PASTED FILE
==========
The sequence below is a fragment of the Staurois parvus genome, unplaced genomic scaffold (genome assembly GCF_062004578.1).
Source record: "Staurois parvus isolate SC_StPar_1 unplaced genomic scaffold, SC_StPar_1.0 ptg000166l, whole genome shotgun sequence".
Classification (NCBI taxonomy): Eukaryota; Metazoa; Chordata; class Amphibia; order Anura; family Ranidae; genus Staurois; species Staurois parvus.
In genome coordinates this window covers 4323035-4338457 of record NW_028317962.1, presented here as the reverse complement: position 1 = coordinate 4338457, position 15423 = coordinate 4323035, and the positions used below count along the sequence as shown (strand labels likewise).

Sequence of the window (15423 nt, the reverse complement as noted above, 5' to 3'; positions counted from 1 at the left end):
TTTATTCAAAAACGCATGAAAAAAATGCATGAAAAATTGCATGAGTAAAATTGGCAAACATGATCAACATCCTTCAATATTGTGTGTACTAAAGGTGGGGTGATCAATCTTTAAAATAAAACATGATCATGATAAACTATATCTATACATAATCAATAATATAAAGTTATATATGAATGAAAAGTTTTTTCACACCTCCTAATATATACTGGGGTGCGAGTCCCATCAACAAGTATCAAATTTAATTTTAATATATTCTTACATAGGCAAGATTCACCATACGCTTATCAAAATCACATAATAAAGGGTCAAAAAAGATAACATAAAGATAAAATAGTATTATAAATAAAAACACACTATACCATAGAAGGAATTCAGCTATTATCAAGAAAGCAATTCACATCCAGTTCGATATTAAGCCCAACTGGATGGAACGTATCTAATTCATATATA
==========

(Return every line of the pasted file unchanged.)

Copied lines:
The sequence below is a fragment of the Staurois parvus genome, unplaced genomic scaffold (genome assembly GCF_062004578.1).
Source record: "Staurois parvus isolate SC_StPar_1 unplaced genomic scaffold, SC_StPar_1.0 ptg000166l, whole genome shotgun sequence".
Classification (NCBI taxonomy): Eukaryota; Metazoa; Chordata; class Amphibia; order Anura; family Ranidae; genus Staurois; species Staurois parvus.
In genome coordinates this window covers 4323035-4338457 of record NW_028317962.1, presented here as the reverse complement: position 1 = coordinate 4338457, position 15423 = coordinate 4323035, and the positions used below count along the sequence as shown (strand labels likewise).

Sequence of the window (15423 nt, the reverse complement as noted above, 5' to 3'; positions counted from 1 at the left end):
TTTATTCAAAAACGCATGAAAAAAATGCATGAAAAATTGCATGAGTAAAATTGGCAAACATGATCAACATCCTTCAATATTGTGTGTACTAAAGGTGGGGTGATCAATCTTTAAAATAAAACATGATCATGATAAACTATATCTATACATAATCAATAATATAAAGTTATATATGAATGAAAAGTTTTTTCACACCTCCTAATATATACTGGGGTGCGAGTCCCATCAACAAGTATCAAATTTAATTTTAATATATTCTTACATAGGCAAGATTCACCATACGCTTATCAAAATCACATAATAAAGGGTCAAAAAAGATAACATAAAGATAAAATAGTATTATAAATAAAAACACACTATACCATAGAAGGAATTCAGCTATTATCAAGAAAGCAATTCACATCCAGTTCGATATTAAGCCCAACTGGATGGAACGTATCTAATTCATATATA